Stigmas and Stereotypes
People were saying the identical things about groups like Pink Floyd and Rolling Stones. … [Drugs have] been going on at concerts since there were concerts.” – LA City Councilman Parks, former LAPD Chief of Police (“Death, Money & Megaraves” — Dennis Romero)
Although dance music provides a place for youth to express their agency and selves through dancing and music, it is not always so widely received by the rest of society. At least in America, there is a social stigma attached to dance music that labels it as a drug-fueled rave culture serving as an escape from reality for white, middle-class youth who want to waste away their parents’ money. Like other subcultural movements from the Mods and Rockers in England to hippie counterculture in the 70s, subcultural movements like dance music breach society’s expectancies and social norms and, consequently, “the emergence of a spectacular subculture is invariably accompanied by a wave of hysteria in the press” (Hebdige, 1979: 153). Drugs play a role, I’ve indulged a few times, but it would be a lie to say that’s what the scene is all about. I’ve also gone out sober before and had an incredible time dancing and feeling the music and vibe. Like when I saw Sidney Charles, Darius Syrossian and Sante at Westerunie—I had a beer or two there but other than that I was there for some serious Haus music. Shit, I even met a few people that night out alone in Berlin who stayed longer than I did and were completely sober (drinking water all night) and went there simply to dance because they loved the music of the DJs that night.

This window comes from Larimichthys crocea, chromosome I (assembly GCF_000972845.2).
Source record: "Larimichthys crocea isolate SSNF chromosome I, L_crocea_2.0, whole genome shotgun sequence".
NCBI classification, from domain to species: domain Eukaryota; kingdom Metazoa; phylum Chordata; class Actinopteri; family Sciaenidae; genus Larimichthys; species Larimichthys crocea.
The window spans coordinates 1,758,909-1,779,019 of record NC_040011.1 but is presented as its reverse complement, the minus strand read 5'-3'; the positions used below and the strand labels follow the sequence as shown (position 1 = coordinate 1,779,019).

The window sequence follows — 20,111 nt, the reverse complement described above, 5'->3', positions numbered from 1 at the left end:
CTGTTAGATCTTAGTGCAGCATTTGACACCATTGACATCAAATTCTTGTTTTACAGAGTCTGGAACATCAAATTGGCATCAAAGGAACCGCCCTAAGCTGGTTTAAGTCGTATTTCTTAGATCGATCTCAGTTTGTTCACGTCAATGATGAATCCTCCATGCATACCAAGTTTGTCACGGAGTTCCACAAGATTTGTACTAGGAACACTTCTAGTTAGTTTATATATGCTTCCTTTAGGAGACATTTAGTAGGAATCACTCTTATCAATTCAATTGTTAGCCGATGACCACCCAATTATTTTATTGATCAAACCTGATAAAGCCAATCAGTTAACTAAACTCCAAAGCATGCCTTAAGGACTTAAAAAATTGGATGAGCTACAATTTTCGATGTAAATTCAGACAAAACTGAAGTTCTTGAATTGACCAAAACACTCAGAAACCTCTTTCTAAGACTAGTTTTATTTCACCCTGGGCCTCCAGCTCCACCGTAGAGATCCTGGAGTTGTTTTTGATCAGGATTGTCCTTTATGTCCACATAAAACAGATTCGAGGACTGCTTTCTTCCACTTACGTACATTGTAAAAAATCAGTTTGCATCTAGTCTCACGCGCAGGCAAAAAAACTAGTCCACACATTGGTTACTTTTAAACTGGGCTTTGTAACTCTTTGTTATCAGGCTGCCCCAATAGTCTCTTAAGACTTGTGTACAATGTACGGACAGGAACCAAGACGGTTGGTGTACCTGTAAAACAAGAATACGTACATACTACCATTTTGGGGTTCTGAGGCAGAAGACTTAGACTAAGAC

I personally feel there are a lot of old men and women who followed the letter of the law growing up, went to Church every Sunday since they were little kids, and are now filled with regret at their own boring, unhappy lives (because they didn’t do the things they loved or step out of their comfort zone), who feel the need to demonize youth and a culture they don’t understand, don’t try to understand, and don’t see from an insider’s perspective or even try to see from another perspective aside from their own. At home you read things in the media full of scare tactics, from tragic stories of drug overdose to drug abuse like this ridiculousness about Hard Summer, “‘my friend had a large bag of molly he was dipping from during a set,’ says the twenty-something. ‘The bag spilled all over his hand when he was jostled, and the crowd of friends around him immediately began licking his hand like a bunch of crazed lizard people’” (Westhof, 2014). Perhaps a lot of it has to do with American culture, where there is less acceptance and tolerance towards drugs (unlike Amsterdam, where there’s a general tolerance towards soft drugs as long as you’re not bothering anyone and more policy focused on education, health, and safety towards hard drugs). Really, is writing a scathing criticism of youth EDM musical culture without trying to understand why people love the Haus music culture doing anything besides creating a moral panic?